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    Thread: WHISKY NOCTURNE - The Volumes

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      Post WHISKY NOCTURNE - The Volumes

      WHISKY NOCTURNE
      VOLUME ONE


      Dramatis PersonŠ


      The Misfits

      Isaac D. Locke (The Kit Carson)
      Aaron Clark (The Formorian)
      Missy Stream (The Hawksian Woman)
      Arthur Radley (The Miles Gloriosus)
      Jack Heflin (The Candide)
      Orlando d'Ariel (The Exile)

      The Agents of the Crown

      The Detective (The Unnamed Anagonist)
      Samyaza (The Captain of the Long-Necked Angels)

      The Men of the Company

      Sal Prospero (The Duke and Chief Investor)
      Dean Caliban (The Mad Manic Writersman)

      The Gods and Other-Entities


      Wendigo, Wihtikow (The Monstrous Skin-Taker)
      Creatures in the Dark Places (The Ones Best Not Yet Named)
      Last edited by Siиdяed; 03-08-2010 at 05:09 PM.

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      PRELUDE - NOMINATIVE DETERMINISM


      The Naufragium, transversing the Deep Dark

      In the Deep Darkness where nothing lives a great iron-clad steamer swirled and blurred as it rolled through on a thick cloud of smog that wasn't - and couldn't - be there. Interlopers in the incomprehensible, migrant vagrants in the impossible void of nothingness that ought not exist but does, because somewhere we know there to be a vaccuum to rival all other vaccuums, a deep, dark emptiness that is as unending as it is unbeginning. It is the place we fear as we cloak ourselves in shrouds of religion and ritual, the dark blackness that is without colour (and thus cannot be blackness) and without space or being or canny of reasonable mind. It is the place we delude ourselves with visions of paradise (or even eternal torment pits of fire and ice) for.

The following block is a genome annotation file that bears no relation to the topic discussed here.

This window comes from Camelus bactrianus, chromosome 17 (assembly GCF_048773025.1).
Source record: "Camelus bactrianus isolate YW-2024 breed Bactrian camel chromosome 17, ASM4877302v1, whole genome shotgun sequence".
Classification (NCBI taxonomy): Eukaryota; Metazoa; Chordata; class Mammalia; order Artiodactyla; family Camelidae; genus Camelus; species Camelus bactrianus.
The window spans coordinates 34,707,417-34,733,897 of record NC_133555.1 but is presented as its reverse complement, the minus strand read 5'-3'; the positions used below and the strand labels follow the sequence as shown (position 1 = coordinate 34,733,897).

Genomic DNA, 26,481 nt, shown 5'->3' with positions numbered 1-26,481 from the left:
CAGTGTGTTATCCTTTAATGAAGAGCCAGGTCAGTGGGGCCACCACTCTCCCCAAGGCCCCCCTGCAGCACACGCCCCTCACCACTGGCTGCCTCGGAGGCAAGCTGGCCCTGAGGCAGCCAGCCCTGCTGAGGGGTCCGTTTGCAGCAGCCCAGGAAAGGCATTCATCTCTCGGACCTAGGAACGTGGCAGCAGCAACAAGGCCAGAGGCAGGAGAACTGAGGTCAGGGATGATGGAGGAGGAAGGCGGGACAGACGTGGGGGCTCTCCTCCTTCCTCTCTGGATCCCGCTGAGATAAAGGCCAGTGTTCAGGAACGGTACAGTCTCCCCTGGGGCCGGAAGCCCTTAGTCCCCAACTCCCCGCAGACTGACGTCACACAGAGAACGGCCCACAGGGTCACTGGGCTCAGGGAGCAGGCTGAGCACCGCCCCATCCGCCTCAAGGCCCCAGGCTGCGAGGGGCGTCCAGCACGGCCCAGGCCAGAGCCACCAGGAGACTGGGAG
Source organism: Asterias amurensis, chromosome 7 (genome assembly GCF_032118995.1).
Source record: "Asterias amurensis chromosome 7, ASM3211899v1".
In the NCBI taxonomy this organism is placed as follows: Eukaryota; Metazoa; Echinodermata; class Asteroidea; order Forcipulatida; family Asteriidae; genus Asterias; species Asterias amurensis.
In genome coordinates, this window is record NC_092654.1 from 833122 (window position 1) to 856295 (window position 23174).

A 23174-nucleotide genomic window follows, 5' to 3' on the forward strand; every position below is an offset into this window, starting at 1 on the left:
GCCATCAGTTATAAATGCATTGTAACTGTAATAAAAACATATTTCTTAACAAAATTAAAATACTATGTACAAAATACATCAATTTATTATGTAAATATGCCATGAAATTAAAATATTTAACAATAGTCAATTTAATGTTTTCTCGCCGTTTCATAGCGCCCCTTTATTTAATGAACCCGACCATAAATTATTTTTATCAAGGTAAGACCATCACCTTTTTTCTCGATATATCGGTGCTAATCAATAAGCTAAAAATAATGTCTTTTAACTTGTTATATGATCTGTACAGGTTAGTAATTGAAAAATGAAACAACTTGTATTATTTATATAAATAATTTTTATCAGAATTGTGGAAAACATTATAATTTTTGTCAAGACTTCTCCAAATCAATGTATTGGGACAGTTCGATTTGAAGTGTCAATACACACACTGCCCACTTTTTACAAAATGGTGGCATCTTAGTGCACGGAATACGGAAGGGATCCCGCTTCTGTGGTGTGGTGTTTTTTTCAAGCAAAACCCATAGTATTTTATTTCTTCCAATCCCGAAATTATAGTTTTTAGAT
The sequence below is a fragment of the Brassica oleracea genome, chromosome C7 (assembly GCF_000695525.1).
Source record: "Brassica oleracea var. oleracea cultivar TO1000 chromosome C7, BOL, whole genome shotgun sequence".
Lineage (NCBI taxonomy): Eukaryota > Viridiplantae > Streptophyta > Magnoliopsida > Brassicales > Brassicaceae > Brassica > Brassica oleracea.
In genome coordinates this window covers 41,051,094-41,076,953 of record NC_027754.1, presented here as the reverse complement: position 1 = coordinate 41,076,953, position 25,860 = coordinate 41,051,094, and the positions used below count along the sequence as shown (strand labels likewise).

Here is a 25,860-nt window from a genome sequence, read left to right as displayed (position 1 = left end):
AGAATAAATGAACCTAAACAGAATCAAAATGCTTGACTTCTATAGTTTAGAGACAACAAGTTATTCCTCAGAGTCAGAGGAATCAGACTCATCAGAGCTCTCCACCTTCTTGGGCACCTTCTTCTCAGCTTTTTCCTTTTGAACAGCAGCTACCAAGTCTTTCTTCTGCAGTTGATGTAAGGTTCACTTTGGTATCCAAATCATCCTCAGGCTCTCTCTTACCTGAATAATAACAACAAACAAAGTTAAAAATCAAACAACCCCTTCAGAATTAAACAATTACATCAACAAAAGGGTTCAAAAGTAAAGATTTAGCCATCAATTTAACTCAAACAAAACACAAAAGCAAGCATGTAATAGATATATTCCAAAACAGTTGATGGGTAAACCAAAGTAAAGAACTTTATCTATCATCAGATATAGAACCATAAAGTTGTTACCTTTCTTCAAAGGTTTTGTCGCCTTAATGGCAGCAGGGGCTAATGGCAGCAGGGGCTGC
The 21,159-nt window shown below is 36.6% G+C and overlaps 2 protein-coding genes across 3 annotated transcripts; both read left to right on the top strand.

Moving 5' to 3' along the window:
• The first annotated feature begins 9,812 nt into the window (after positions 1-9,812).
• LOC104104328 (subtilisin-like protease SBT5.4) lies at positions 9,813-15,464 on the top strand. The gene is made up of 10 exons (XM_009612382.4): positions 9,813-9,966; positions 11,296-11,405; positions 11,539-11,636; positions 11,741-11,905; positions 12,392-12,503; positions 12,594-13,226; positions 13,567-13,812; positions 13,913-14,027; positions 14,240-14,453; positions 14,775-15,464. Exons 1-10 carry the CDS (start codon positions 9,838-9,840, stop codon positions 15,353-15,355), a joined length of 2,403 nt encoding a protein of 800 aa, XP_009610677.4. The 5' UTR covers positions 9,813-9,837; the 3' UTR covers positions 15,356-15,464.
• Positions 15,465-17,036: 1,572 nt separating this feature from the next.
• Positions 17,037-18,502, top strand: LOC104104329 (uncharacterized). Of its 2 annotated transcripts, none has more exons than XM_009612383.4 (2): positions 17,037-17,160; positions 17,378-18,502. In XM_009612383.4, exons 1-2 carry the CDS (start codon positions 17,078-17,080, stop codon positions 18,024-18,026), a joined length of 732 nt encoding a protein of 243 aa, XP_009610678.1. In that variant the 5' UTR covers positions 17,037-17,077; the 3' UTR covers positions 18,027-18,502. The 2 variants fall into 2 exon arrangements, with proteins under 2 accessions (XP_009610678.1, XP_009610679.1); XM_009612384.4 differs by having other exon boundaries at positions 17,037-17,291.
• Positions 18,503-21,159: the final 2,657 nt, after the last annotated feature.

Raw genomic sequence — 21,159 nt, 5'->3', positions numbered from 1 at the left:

It is the netherland, the hinterland of non-being.

      And yet here this iron leviathon ran, roaring slow and lazy on impossible currents.

      It was bloated. Not forged with grace or beauty in design, it was an industrious beast of strong blackened timbers and thick heavy plates of metal. All along the sides stout funnels protruded, belching out great swathes of black smog as blazing furnaces deep within the heart of the thing raged and spat, meaty sooted hands shovelling a constant rush of coal and sweat.

      It was a great, metal and imperious fist, jutting aggressively in the void-space where no ship was ever meant to tread, punching the aether in its brash defiance. An iron hulk of science and endeavour and furious manpower.

      And across its blunt prow it read Naufragium, and underneath, in a smaller and neater print, Empyrean Trading Company.

      The ship rolled on in the void space, and then slipped through a tall wobblying rift; a tear in the aether as incomprehensible yet as exploitable as the one it had come through.